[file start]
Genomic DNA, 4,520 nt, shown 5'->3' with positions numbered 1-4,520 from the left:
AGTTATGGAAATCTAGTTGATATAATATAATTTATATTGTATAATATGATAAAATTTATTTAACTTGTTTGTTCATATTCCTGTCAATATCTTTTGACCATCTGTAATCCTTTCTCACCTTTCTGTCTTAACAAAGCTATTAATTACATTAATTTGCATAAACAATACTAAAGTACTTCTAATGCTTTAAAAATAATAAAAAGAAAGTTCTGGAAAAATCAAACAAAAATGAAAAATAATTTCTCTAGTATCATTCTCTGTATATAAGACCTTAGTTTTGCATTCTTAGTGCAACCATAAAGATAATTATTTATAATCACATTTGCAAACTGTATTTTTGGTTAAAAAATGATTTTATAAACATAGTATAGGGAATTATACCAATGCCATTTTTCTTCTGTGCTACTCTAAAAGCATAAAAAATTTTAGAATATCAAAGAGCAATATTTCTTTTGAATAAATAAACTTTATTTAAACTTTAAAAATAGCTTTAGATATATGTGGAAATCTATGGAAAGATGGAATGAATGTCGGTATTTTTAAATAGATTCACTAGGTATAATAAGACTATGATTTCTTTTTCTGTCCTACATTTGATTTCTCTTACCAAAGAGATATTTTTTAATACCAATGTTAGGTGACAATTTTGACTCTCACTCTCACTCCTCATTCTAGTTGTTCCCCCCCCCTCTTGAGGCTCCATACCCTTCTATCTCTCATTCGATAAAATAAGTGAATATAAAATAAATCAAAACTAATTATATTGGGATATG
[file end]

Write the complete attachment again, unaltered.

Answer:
Genomic DNA, 4,520 nt, shown 5'->3' with positions numbered 1-4,520 from the left:
AGTTATGGAAATCTAGTTGATATAATATAATTTATATTGTATAATATGATAAAATTTATTTAACTTGTTTGTTCATATTCCTGTCAATATCTTTTGACCATCTGTAATCCTTTCTCACCTTTCTGTCTTAACAAAGCTATTAATTACATTAATTTGCATAAACAATACTAAAGTACTTCTAATGCTTTAAAAATAATAAAAAGAAAGTTCTGGAAAAATCAAACAAAAATGAAAAATAATTTCTCTAGTATCATTCTCTGTATATAAGACCTTAGTTTTGCATTCTTAGTGCAACCATAAAGATAATTATTTATAATCACATTTGCAAACTGTATTTTTGGTTAAAAAATGATTTTATAAACATAGTATAGGGAATTATACCAATGCCATTTTTCTTCTGTGCTACTCTAAAAGCATAAAAAATTTTAGAATATCAAAGAGCAATATTTCTTTTGAATAAATAAACTTTATTTAAACTTTAAAAATAGCTTTAGATATATGTGGAAATCTATGGAAAGATGGAATGAATGTCGGTATTTTTAAATAGATTCACTAGGTATAATAAGACTATGATTTCTTTTTCTGTCCTACATTTGATTTCTCTTACCAAAGAGATATTTTTTAATACCAATGTTAGGTGACAATTTTGACTCTCACTCTCACTCCTCATTCTAGTTGTTCCCCCCCCCTCTTGAGGCTCCATACCCTTCTATCTCTCATTCGATAAAATAAGTGAATATAAAATAAATCAAAACTAATTATATTGGGATATG